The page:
I squeezed the Navigator into an open spot in the employee lot and tossed Cody the keys. “We’ll be back. Hopefully this won’t take long. Be ready to roll fast, just in case.”

“Wish I could be there with you,” he said.

I smiled, reached back, and squeezed his arm.

“You are,” I said. Then I got out of the SUV and shut the door behind me.

Jessie and I walked side by side up the granite path to the tower’s lobby, between long, lush green hedges. She put her sunglasses on. Her eyes had started to glimmer in the sunlight, her inner monster rousing from its slumber with the anticipation of impending violence. It had been a while since she’d had an excuse to let it out. I was a little concerned about that: it seemed that the longer the wolf went between feedings—sating itself on brutality—the harder it became for Jessie to keep it under control. It meant the difference between Jessie using the power in her blood to become a finely tuned fighting machine or a feral terror who wasn’t always able to tell friend from foe. When the wolf took over,
everyone
was meat.

“Arm’s length, huh?” she asked.

“Who? Cody?”

“Sure. You sidelined him. I understood doing it at the Bast Club, but we could have used another pair of hands on this.”

“Once we get Bobby Diehl to give up the tablet,” I said, “are we going to sanction him?”

“More likely than not.”

“Yeah. Cody doesn’t need to see that.”

Jessie glanced at me. “He’ll see it eventually.”

“No. He won’t. We brought him on for one mission, and only because we needed him. Period. After this, he’s going back to Talbot Cove.”

We skirted a pack of middle-manager types, walking slow and munching on fat burritos wrapped in tinfoil. Jessie gave me a grin.

“We could keep him.”

“He’s not a dog, Jessie.”

“True,” she said. “Dogs don’t look that good in tight jeans. Seriously, have you tried walking
behind
him? You’ll change your mind, guaranteed.”

I arched an eyebrow at her.

“Is this the part where you use levity to try and distract me from tensing up over the incredibly dangerous situation we’re about to walk into?”

“Yes, but instead of levity, I was trying to distract you with tantalizing mental visions of Deputy Cody wearing nothing but those jeans and a cowboy hat. Come to think of it, forget the jeans. Is it working?”

The glass doors of Diehl Tower whispered open as we approached, inviting us in.

“Yeah,” I said. “That’ll do.”

Bobby Diehl didn’t believe in hiding his money. Every dime was on display, from the polished Italian marble floors to the designer benches spaced along the windowed walls. Cool air-conditioning washed over us, banishing the heat with a breath of arctic chill. Building directories, displayed on standing blocks of pale sanded wood, bore flat-screen monitors that flickered to life as we walked past.

“Everyone knows their refrigerator,” Bobby’s beaming image told us from the screen, “but does your
refrigerator
know
you
? It will now. How about a refrigerator that not only knows when the milk is going bad, but sends you a text message with a grocery list?”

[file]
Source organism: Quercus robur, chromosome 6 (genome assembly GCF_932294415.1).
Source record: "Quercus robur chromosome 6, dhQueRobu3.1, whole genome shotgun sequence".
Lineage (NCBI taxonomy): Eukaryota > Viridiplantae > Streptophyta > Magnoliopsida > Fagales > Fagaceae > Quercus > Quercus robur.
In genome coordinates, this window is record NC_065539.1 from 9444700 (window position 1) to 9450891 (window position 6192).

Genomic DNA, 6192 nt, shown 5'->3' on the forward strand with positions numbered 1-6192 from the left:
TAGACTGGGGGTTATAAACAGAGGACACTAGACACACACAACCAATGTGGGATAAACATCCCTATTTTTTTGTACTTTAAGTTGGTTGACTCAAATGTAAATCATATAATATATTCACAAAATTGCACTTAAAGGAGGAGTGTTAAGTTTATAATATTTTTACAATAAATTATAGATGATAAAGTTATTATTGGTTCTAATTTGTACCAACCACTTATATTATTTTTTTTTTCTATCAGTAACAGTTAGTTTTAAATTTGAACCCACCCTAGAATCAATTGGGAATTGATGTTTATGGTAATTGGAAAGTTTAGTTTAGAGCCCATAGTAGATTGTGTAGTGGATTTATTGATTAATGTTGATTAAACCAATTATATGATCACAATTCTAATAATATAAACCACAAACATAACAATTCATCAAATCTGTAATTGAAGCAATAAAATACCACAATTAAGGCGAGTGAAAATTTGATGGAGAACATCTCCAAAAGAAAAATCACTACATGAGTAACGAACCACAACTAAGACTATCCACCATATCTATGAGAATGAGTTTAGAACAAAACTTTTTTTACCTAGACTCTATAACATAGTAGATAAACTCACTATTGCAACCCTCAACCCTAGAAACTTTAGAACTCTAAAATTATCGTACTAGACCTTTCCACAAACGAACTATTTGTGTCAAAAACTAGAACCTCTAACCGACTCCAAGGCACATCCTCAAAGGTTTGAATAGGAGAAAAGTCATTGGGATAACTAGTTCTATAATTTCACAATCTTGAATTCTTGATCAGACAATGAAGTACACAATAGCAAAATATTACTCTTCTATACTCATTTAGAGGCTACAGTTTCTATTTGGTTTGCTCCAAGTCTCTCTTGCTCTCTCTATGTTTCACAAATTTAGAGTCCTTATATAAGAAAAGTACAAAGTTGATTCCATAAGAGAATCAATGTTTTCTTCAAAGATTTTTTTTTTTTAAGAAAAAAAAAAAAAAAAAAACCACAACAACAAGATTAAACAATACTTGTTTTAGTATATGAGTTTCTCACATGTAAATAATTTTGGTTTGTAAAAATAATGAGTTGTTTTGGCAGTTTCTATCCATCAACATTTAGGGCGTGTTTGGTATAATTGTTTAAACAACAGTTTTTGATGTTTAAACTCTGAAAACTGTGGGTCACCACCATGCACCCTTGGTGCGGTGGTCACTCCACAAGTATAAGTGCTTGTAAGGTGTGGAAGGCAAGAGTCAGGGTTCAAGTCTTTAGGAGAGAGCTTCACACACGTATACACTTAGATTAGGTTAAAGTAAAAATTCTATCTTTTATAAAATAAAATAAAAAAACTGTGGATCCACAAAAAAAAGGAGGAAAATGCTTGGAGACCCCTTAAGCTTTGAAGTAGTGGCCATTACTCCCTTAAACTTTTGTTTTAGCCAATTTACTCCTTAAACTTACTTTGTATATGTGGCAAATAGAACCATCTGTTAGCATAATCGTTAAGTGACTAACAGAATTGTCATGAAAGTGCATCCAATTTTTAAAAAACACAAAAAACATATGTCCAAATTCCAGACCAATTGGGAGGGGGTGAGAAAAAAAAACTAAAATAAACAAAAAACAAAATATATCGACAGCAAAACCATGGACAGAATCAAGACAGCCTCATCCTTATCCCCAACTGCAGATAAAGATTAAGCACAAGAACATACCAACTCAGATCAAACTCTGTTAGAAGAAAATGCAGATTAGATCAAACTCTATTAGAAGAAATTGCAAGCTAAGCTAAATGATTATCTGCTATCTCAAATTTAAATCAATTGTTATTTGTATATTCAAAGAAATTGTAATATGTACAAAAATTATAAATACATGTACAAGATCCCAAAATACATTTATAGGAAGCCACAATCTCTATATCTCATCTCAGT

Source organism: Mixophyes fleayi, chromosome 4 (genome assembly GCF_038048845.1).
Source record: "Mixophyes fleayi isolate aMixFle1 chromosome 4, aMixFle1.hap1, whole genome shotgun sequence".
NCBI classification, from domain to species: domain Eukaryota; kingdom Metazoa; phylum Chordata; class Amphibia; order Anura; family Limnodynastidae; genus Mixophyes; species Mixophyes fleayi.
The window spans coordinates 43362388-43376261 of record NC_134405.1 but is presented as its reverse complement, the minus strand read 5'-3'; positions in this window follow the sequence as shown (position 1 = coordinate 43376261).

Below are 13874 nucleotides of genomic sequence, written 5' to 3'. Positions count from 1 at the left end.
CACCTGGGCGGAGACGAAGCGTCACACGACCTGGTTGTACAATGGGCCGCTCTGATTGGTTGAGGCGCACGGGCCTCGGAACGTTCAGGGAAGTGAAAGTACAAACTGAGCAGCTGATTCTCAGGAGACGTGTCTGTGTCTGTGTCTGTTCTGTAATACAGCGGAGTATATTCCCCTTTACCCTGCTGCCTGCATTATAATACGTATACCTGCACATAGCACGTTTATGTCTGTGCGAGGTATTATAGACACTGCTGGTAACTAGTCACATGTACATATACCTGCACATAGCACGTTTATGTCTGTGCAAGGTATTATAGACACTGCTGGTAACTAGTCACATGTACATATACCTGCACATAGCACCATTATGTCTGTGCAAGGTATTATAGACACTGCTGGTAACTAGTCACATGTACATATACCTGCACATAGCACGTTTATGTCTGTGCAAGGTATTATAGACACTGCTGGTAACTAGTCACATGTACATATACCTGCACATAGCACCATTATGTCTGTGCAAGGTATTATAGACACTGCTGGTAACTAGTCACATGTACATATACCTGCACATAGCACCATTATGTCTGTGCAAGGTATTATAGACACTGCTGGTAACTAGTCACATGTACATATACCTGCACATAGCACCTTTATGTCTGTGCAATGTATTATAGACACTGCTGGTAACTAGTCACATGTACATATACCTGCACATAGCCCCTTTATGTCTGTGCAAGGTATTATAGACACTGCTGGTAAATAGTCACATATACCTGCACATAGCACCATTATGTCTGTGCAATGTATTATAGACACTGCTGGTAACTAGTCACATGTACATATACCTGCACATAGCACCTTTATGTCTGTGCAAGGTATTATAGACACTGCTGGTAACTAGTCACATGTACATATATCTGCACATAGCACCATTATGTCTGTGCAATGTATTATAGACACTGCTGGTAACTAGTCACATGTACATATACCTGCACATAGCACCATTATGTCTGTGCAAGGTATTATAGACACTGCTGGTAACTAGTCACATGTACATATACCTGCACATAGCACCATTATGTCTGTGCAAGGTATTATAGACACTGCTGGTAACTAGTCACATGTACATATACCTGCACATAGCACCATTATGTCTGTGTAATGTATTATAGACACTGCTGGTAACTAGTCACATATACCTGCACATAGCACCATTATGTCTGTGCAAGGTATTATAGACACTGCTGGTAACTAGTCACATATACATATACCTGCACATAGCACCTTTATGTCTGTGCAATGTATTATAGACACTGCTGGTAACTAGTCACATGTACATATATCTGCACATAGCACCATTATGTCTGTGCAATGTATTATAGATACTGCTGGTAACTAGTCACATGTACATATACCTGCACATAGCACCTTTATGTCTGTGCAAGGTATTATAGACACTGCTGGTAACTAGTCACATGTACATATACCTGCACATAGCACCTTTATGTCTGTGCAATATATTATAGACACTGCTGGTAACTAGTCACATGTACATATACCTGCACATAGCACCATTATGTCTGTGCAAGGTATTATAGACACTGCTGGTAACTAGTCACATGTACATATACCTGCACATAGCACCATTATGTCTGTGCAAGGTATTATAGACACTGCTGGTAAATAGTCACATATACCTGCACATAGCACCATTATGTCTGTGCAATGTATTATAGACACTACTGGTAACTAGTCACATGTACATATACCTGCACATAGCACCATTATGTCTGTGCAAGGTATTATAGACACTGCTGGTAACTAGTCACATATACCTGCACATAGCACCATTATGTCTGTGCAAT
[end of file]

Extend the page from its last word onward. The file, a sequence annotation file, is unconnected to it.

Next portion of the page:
“Don’t know about milk, but they sure are heavy on the Kool-Aid around here,” Jessie muttered. We left the advertisement behind and approached the front desk. A receptionist who might have been moonlighting as a fashion model greeted us, not a strand of his fifty-dollar haircut out of place.

“Good afternoon, ladies, and welcome to Diehl Innovations. How may we help you today?”

We flashed our badges. “FBI,” I said. “We need a word with Mr. Diehl, please.”

He turned five shades of pale and scooped up his desk phone, dialing with a shaky finger.

“Of course,” he said, “just one moment, please. I’ll see if he’s in.”

He rolled his chair back, hunching over the phone and talking in low tones. We waited patiently until he set the phone down.

“Yes,” he said, “Mr. Diehl would prefer that all government inquiries be routed through his legal counsel. I’ll give you their contact information—”

“Is he here?” I asked.

“Well, yes, but he can’t be disturbed—”

“You’re a good employee. I can tell. You like your job here?”

He nodded like a bobblehead doll. “Y-yes, very much so!”

“And I’m sure you’re grateful to Mr. Diehl. You wouldn’t want to see him in any trouble, now, would you?”

He leaned closer to the desk. “Trouble?”

I leaned in, too, pitching my voice soft.

“We’re here about a legal matter. A very sensitive legal matter. And unless we speak directly to Mr. Diehl immediately, we can’t guarantee it won’t leak to the media.”

The receptionist looked like a deer in a semi’s headlights. “A . . . sensitive matter?”

“A sensitive matter,” Jessie said, “involving two kilos of cocaine, three underage high school cheerleaders, and a Chihuahua.”

He got back on the phone, hunched low in his chair and murmuring. “Yes, I
know
, but—” was all I could make out. Finally, he hung up again, running his finger along the inside of his shirt collar.

“Mr. Diehl will see you now,” he said. “Please take the elevator to the penthouse level.”

He pointed the way. An executive elevator paneled in mahogany and mirrors stood open, waiting for us. The “PH” button at the top of the elevator panel was already lit and gleaming, ready to take us to the end of the line.

THIRTY-THREE

The elevator doors rattled shut, sealing us in. As the cage whirred to life, gliding upward, a flat-screen monitor opposite the buttons flickered to life. Bobby Diehl gave us a big smile, standing in a spotless stainless-steel kitchen.